The Living Politics of Self-help Movements in East Asia
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This collection elucidates the complexity of living politics in the 21st century, considering how self-help groups draw on shared regional traditions, and how they adapt their actions to the diverse formal political environments in which they operate. It considers the nexus between ideas and action in a world where the conventional ‘right-left’ divide has a decreasing hold on the political imagination. Examining grassroots self-help actions as responses to everyday life problems, it argues that whilst action may be initiated by encounters with ideas that come into the community from outside, often the flow of cause and effect works in the opposite direction. Focusing on countries both politically dynamic and with long-standing historical and cultural connections - China (including Inner Mongolia), Japan, Taiwan and Korea – this book fills a significant gap in the literature on social movements, demonstrating that survival itself is a political act.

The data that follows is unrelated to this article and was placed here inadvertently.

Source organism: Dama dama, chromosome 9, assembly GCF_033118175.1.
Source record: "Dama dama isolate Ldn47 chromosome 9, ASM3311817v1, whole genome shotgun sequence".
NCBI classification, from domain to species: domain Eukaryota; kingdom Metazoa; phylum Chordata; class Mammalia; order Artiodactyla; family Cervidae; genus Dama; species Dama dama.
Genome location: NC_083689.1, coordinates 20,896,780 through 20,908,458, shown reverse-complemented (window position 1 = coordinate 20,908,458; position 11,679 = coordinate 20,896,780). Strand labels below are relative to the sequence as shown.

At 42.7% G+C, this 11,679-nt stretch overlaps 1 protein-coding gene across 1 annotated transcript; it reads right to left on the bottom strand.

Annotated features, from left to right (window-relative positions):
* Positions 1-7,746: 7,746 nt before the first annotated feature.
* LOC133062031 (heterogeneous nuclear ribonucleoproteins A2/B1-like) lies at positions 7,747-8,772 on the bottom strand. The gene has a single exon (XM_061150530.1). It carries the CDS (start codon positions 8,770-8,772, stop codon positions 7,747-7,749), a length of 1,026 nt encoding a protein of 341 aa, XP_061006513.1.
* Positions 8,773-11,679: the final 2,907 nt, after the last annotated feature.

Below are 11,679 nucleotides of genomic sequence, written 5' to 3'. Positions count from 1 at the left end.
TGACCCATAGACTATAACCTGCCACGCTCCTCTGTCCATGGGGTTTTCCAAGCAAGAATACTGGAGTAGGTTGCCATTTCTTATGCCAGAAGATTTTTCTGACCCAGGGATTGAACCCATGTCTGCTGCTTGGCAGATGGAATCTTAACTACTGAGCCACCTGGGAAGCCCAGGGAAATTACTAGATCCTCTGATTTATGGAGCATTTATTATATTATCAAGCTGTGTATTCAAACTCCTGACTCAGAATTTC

Tom Cliff is a Postdoctoral Research Fellow at Australian National University. His research focuses on the role of the informal institutions of family and enterprise in responding to economic uncertainty and the ageing population in China. His book Oil and Water: Being Han in Xinjiang was published in June 2016.

Tessa Morris-Suzuki is Distinguished Professor of Japanese History and Australian Research Council Laureate Fellow, Australian National University. Her research addresses informal life politics in Japan, and on issues of migration and of history and memory in East Asia. Her books include Borderline Japan: (2010) and East Asia Beyond the History War (2013).

Shuge Wei is a Post-doctoral Research Fellow at Australian National University. Her research interests include grassroots movement in Taiwan and China, Chinese media history, Sino-Japanese war and Chinese political culture. Her book News under Fire: China’s Propaganda against Japan in the English-Language Press, 1928-1941 was published in 2017.